Since 2002, The NOFA Accreditation Course in Organic Land Care has been the definitive professional training course for landscapers, lawn care specialists, municipal groundskeepers, landscape architects and environmental educators to learn and adopt best practices for caring for the land without synthetic fertilizers and pesticides. Attendees who pass the accreditation exam on November 15 become Accredited Organic Land Care Professionals (AOLCPs), joining over 500 NOFA AOLCPs in 20 states, including 45 in New York.

The roster of course instructors includes Paul Wagner, Director of Soil FoodWeb New York, Inc., a commercial soil microbiology testing laboratory located in Center Moriches, and the owner of Greener Pastures Organics, a Southampton –based landscaping company on “a mission to ‘green-up’ our piece of the world one landscape at a time.”  Wagner has over 20 years’ experience in the green industry and 15 years’ experience in science-based organic tree, shrub and lawn care. His work with soil microbiology provides the scientific basis for successful organic soil management practices and applications. 

CT NOFA enjoys support from partner and co-sponsors Perfect Earth Project and Cornell Cooperative Extension of Suffolk County along with event sponsors PJC Organics of Massachusetts, Tech Terra Environmental of New Jersey, and Soil FoodWeb NY of Southampton.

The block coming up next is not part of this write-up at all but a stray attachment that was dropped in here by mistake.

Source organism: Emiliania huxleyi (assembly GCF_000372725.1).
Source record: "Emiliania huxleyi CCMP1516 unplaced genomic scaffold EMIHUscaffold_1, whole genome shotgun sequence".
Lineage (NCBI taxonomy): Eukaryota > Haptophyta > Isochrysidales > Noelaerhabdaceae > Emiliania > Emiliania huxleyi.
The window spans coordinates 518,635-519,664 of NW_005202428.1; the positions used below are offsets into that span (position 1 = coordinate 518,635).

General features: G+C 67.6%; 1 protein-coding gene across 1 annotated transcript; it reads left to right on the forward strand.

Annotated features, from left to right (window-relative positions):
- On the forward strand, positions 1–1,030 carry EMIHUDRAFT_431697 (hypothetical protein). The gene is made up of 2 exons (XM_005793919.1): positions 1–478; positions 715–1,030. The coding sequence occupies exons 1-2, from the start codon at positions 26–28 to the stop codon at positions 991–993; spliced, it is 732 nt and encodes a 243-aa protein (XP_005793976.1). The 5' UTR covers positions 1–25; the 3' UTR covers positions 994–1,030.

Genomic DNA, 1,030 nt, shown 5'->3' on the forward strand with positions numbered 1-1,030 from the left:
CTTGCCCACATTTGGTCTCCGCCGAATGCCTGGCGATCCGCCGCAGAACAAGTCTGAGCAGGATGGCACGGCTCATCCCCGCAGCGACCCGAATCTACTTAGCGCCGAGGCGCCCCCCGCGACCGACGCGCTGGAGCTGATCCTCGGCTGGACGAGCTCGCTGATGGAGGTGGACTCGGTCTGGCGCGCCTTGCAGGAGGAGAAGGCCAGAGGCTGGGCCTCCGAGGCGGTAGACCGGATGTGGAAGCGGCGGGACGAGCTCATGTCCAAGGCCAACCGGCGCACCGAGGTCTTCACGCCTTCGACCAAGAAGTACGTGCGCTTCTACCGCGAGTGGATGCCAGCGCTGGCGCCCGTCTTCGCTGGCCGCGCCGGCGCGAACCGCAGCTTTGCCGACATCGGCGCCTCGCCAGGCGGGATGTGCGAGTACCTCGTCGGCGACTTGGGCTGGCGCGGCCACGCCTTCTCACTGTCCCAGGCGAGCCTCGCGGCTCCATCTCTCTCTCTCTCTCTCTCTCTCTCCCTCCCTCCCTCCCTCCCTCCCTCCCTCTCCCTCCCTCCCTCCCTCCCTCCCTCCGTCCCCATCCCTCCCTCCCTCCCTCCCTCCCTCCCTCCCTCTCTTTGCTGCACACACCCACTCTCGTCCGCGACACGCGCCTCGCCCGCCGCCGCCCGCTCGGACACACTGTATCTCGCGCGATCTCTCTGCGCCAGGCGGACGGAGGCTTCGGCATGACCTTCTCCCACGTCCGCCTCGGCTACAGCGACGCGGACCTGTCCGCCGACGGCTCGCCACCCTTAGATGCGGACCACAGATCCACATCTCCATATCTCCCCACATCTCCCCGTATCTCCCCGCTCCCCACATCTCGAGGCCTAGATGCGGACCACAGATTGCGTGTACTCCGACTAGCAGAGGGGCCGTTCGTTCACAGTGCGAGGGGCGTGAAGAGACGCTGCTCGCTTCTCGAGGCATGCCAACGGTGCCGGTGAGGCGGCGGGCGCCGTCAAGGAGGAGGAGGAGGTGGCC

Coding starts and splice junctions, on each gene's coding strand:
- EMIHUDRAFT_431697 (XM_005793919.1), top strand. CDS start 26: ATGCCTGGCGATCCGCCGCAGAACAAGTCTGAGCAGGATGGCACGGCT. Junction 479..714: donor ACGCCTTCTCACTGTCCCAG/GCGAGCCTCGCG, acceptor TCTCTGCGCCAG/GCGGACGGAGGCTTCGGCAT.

The $695 course fee includes course materials, lunches, exam, and supporter level accreditation until January 1, 2018. Early bird registration of $650 ends October 10, 2016. Group discounts of $600 per person for 3 or more employees are available along with payment plans. For more details including a course curriculum, and to register, contact the Northeast Organic Farming Association (CT NOFA) office at 203-308-2584 or visit

Friday, September 30, 2016

63 attendees at the Organic Turf and Athletic Fields Workshop on September 22nd!

Full room at Cheshire Park and Rec!
Written by Jenna Messier, NOFA OLC Program Director